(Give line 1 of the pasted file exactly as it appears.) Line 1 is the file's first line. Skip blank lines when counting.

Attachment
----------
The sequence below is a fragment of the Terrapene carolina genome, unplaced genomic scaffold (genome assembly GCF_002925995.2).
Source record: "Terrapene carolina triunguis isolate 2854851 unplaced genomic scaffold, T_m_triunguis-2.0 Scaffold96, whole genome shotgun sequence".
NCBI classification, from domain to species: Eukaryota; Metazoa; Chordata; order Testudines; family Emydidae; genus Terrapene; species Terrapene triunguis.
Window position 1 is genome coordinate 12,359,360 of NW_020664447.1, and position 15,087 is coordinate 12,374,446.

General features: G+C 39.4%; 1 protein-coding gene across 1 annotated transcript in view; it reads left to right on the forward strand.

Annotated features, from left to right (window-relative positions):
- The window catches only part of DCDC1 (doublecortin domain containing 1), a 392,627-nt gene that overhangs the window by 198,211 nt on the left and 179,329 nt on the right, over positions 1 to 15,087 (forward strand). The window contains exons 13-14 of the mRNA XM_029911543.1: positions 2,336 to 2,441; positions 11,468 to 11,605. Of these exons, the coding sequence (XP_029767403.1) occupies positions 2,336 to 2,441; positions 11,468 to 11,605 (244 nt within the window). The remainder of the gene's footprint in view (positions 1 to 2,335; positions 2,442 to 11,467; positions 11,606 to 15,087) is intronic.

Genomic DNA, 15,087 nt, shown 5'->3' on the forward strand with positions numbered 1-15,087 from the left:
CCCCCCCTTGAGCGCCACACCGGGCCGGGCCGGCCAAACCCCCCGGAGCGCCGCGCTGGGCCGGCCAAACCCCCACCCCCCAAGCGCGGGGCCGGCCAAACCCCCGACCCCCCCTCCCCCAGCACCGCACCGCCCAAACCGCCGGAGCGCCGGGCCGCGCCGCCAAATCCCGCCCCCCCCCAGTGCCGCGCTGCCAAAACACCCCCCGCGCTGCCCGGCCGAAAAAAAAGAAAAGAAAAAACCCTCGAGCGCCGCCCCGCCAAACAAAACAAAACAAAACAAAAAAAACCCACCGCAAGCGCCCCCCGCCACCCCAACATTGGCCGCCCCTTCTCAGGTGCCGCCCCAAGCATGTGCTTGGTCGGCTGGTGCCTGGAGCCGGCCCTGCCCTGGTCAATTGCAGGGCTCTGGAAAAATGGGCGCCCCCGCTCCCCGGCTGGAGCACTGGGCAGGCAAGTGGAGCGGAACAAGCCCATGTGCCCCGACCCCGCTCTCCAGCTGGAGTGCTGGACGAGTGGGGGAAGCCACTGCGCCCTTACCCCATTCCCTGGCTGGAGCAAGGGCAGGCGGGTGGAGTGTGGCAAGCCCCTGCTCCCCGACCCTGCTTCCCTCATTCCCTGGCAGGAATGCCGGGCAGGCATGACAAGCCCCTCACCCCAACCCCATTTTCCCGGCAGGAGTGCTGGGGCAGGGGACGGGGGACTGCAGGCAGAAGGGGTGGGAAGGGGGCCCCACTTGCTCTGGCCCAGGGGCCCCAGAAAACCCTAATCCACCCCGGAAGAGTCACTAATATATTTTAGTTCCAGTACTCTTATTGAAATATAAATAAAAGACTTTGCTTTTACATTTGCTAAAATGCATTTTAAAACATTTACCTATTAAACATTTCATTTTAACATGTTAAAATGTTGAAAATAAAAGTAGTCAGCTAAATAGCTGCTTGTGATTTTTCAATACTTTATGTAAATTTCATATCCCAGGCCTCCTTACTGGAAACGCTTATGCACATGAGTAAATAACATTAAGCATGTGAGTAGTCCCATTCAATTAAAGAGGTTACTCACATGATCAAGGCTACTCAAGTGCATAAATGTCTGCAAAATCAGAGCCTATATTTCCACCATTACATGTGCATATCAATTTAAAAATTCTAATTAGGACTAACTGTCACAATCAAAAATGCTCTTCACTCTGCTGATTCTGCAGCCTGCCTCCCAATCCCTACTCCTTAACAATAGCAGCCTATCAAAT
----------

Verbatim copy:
The sequence below is a fragment of the Terrapene carolina genome, unplaced genomic scaffold (genome assembly GCF_002925995.2).